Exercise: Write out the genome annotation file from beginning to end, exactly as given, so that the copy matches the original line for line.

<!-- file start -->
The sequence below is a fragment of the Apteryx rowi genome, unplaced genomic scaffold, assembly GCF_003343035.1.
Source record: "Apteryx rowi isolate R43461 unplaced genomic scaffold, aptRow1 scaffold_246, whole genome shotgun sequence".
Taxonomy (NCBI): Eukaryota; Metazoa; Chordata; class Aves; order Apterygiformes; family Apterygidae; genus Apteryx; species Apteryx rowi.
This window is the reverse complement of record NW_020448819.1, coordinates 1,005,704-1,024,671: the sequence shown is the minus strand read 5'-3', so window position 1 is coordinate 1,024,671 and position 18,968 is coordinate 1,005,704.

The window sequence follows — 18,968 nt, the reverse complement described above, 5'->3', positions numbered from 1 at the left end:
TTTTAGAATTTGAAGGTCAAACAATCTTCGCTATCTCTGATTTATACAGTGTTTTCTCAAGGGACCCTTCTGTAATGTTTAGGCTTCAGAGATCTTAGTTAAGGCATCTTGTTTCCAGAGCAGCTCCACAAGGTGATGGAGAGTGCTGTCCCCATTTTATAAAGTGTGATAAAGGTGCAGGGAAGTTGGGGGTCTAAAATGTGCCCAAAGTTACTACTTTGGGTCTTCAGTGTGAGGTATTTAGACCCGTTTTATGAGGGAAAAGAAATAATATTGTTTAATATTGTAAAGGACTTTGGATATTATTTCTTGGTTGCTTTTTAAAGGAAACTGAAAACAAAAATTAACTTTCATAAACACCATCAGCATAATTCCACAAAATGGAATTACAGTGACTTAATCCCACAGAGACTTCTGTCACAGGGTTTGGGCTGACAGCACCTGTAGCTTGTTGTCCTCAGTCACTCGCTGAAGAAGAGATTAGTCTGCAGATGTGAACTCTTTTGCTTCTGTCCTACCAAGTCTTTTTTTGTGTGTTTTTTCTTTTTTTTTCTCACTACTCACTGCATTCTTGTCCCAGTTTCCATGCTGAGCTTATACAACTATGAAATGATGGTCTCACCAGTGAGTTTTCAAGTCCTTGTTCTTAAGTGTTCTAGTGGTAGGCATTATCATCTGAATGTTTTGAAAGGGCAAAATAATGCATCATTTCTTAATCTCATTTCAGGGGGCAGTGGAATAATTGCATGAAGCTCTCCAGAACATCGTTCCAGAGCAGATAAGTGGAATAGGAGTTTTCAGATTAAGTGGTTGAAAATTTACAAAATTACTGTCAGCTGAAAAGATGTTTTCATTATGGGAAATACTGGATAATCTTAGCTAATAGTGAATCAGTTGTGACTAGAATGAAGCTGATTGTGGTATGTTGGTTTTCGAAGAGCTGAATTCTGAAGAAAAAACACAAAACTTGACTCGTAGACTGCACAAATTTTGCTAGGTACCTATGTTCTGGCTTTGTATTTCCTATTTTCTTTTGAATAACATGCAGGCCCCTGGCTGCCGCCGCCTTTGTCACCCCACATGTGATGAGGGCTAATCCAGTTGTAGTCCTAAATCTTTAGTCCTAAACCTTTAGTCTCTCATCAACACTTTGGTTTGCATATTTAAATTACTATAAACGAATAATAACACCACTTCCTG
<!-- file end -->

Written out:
The sequence below is a fragment of the Apteryx rowi genome, unplaced genomic scaffold, assembly GCF_003343035.1.
Source record: "Apteryx rowi isolate R43461 unplaced genomic scaffold, aptRow1 scaffold_246, whole genome shotgun sequence".
Taxonomy (NCBI): Eukaryota; Metazoa; Chordata; class Aves; order Apterygiformes; family Apterygidae; genus Apteryx; species Apteryx rowi.
This window is the reverse complement of record NW_020448819.1, coordinates 1,005,704-1,024,671: the sequence shown is the minus strand read 5'-3', so window position 1 is coordinate 1,024,671 and position 18,968 is coordinate 1,005,704.

The window sequence follows — 18,968 nt, the reverse complement described above, 5'->3', positions numbered from 1 at the left end:
TTTTAGAATTTGAAGGTCAAACAATCTTCGCTATCTCTGATTTATACAGTGTTTTCTCAAGGGACCCTTCTGTAATGTTTAGGCTTCAGAGATCTTAGTTAAGGCATCTTGTTTCCAGAGCAGCTCCACAAGGTGATGGAGAGTGCTGTCCCCATTTTATAAAGTGTGATAAAGGTGCAGGGAAGTTGGGGGTCTAAAATGTGCCCAAAGTTACTACTTTGGGTCTTCAGTGTGAGGTATTTAGACCCGTTTTATGAGGGAAAAGAAATAATATTGTTTAATATTGTAAAGGACTTTGGATATTATTTCTTGGTTGCTTTTTAAAGGAAACTGAAAACAAAAATTAACTTTCATAAACACCATCAGCATAATTCCACAAAATGGAATTACAGTGACTTAATCCCACAGAGACTTCTGTCACAGGGTTTGGGCTGACAGCACCTGTAGCTTGTTGTCCTCAGTCACTCGCTGAAGAAGAGATTAGTCTGCAGATGTGAACTCTTTTGCTTCTGTCCTACCAAGTCTTTTTTTGTGTGTTTTTTCTTTTTTTTTCTCACTACTCACTGCATTCTTGTCCCAGTTTCCATGCTGAGCTTATACAACTATGAAATGATGGTCTCACCAGTGAGTTTTCAAGTCCTTGTTCTTAAGTGTTCTAGTGGTAGGCATTATCATCTGAATGTTTTGAAAGGGCAAAATAATGCATCATTTCTTAATCTCATTTCAGGGGGCAGTGGAATAATTGCATGAAGCTCTCCAGAACATCGTTCCAGAGCAGATAAGTGGAATAGGAGTTTTCAGATTAAGTGGTTGAAAATTTACAAAATTACTGTCAGCTGAAAAGATGTTTTCATTATGGGAAATACTGGATAATCTTAGCTAATAGTGAATCAGTTGTGACTAGAATGAAGCTGATTGTGGTATGTTGGTTTTCGAAGAGCTGAATTCTGAAGAAAAAACACAAAACTTGACTCGTAGACTGCACAAATTTTGCTAGGTACCTATGTTCTGGCTTTGTATTTCCTATTTTCTTTTGAATAACATGCAGGCCCCTGGCTGCCGCCGCCTTTGTCACCCCACATGTGATGAGGGCTAATCCAGTTGTAGTCCTAAATCTTTAGTCCTAAACCTTTAGTCTCTCATCAACACTTTGGTTTGCATATTTAAATTACTATAAACGAATAATAACACCACTTCCTG